This was an engaging book with excellent pacing.  I’m not going to lie: I was also quite drawn to the fact that the book was published in a classy font that made me happy just to look at it.  in the end, though, the curse of A Novel stuck with this book for me – it was dreadfully depressing, and no one really had a particularly happy ending.


  • Seriously?  Is this how kids think/act/talk in high school?  This book would have made significantly more sense with a setting as a college music festival instead.  The idea that some of these kids were only 14 was not only hard to believe, but, frankly, disturbing.
  • On that note:  Hello?  Chaperons?  Every adult in this book was completely self-centered and only interested in his/her personal activities.  Rabbit and Alice didn’t even know where their chaperon’s room was, and basically didn’t see her the entire weekend, despite the fact that Alice’s roommate disappears and Alice believes she (the roommate) was murdered.
  • The bad person in this  book is a really bad person.  I guess I’m not necessarily saying this as a negative, because she’s actually an incredibly well-written villain.  She is disturbing beyond belief.
  • Adultery.  Per usual.  Because apparently all adults are only driven by sex now.  These scenes where she convinces herself that she should be able to “live her own life” and “let loose” and have this one weekend out of her entire life where she’s truly free – yeah, those scenes are super boring to me.  Basically, what you’re saying is “I feel like having sex with this person, so I’m going to do it despite vows of fidelity that I’ve taken.”  What these scenes also imply is that if you’re married, it’s only because you’re too lazy or too comfortable to find something better, because obviously there is no possible way that you could still love/enjoy being with this person you married so many years ago.
  • Crazy old guy who runs the hotel – excellently done.
  • Person exploring their homosexuality?  Of course we have that.  We always have that.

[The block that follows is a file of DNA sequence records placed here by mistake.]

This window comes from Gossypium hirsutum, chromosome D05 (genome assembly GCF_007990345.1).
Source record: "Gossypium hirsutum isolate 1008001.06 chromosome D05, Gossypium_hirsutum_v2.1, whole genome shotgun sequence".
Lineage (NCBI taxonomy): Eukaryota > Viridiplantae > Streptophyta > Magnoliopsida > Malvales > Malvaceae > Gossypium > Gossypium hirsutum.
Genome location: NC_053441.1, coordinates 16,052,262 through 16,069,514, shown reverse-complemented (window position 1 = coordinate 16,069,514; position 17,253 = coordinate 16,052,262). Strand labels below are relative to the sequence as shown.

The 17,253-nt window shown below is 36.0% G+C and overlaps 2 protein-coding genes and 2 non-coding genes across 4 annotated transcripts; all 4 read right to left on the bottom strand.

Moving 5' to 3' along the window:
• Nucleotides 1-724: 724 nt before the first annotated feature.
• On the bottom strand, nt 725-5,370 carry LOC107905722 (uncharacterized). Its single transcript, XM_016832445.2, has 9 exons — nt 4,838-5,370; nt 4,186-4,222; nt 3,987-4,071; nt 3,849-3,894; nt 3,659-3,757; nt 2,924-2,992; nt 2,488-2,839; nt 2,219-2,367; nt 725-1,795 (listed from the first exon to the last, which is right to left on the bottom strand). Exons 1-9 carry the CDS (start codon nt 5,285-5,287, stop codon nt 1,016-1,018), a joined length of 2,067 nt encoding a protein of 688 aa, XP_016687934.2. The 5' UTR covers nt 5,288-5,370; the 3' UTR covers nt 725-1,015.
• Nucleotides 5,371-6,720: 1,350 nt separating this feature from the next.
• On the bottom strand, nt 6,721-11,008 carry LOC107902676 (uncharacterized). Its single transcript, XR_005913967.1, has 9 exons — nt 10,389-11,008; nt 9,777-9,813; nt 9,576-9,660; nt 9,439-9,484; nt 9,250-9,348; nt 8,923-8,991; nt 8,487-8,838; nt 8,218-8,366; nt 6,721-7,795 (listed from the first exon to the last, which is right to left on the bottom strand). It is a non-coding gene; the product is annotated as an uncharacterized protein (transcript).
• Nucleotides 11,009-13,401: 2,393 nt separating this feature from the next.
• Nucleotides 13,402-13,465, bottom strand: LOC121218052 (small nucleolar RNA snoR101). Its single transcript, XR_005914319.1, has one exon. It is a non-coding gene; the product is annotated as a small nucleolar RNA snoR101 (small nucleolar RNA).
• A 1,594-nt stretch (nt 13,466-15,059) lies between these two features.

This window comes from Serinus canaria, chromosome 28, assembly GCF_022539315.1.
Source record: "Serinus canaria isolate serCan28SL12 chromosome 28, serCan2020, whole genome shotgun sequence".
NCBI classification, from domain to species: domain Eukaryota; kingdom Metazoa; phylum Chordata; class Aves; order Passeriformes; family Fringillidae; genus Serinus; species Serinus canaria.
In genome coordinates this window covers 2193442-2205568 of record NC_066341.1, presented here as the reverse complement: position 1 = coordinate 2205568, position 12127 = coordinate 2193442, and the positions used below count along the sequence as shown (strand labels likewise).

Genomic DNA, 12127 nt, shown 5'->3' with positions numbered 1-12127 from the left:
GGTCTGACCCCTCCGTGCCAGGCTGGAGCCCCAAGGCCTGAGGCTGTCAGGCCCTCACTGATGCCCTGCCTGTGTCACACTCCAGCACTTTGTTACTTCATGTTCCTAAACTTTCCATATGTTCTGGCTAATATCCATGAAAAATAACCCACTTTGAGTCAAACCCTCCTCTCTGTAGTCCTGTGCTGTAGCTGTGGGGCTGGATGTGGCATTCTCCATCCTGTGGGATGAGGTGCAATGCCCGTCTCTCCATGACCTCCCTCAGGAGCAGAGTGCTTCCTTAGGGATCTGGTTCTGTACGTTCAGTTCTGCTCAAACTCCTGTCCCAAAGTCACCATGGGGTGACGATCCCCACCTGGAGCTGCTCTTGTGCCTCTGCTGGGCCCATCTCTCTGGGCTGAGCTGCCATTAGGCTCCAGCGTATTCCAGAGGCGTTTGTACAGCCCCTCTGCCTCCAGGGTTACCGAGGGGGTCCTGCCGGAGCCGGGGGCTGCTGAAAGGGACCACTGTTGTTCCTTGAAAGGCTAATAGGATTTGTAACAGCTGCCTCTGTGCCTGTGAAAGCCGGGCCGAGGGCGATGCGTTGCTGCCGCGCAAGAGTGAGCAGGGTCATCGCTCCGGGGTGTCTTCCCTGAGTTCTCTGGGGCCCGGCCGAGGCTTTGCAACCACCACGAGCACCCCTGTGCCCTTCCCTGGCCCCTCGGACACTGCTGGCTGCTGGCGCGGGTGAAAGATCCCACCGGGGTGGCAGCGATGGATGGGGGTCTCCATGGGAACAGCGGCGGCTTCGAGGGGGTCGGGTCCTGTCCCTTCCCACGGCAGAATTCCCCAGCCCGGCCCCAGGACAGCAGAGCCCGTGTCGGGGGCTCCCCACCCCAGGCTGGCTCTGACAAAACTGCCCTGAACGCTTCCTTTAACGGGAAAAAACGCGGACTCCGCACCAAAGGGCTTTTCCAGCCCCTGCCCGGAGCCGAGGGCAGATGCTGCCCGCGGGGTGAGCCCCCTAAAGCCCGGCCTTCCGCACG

• Table of contents laid out like the program for an orchestral performance – beautiful.
  • Did I mention that this is kind of ghost story?  Because it’s kind of a ghost story.  It starts with a murder, bam!  That old ghost story is deftly woven throughout this tale, very well done.

I’m sure that this book has a lot of artistic merit, and, like I said, I found it to be an engaging read.  But it was just so depressing, and I am so over being told that marriages that last longer than five years only last that long because the people involved are too stupid to bail.  It would be really nice if someone wrote a novel about a couple who like each other and get along and still like hanging out because I know people like that so they definitely do exist in real life.  

Still, if you want to read a rather depressing-yet-intriguing tale that involves a lot of musical language, you should give it a try.   Also, I first heard about this book over at PaperBreathers, so if you want a more positive review, check out what Sophie has to say!  :-)

The Last Enchantment  //  by Mary Stewart  //  published 1979

2715068In the third book of Stewart’s Arthurian series, Merlin is growing old.  This book mostly covers Arthur’s reign and Merlin’s attempts to protect and help him, as well as the building of Camelot.  But, surprisingly, this book was really not very interesting.  I’m not sure how or why, but I really wasn’t able to connect with the characters very well.  Despite the length of these books, there isn’t a lot of depth or emotional attachment to the characters.  A lot of this book was about Merlin having ‘feelings’ or visions, and then kind of wandering about from place to place.

And, at the risk of sounding like a raving feminist, this book was really quite anti-woman.  Every woman in this book, with the exception of Nimue, was shown as either weak and flat, or evil and conniving.  Although, if I’m honest, the men weren’t much better, as they were all either stupid brutes or sneaky weasels.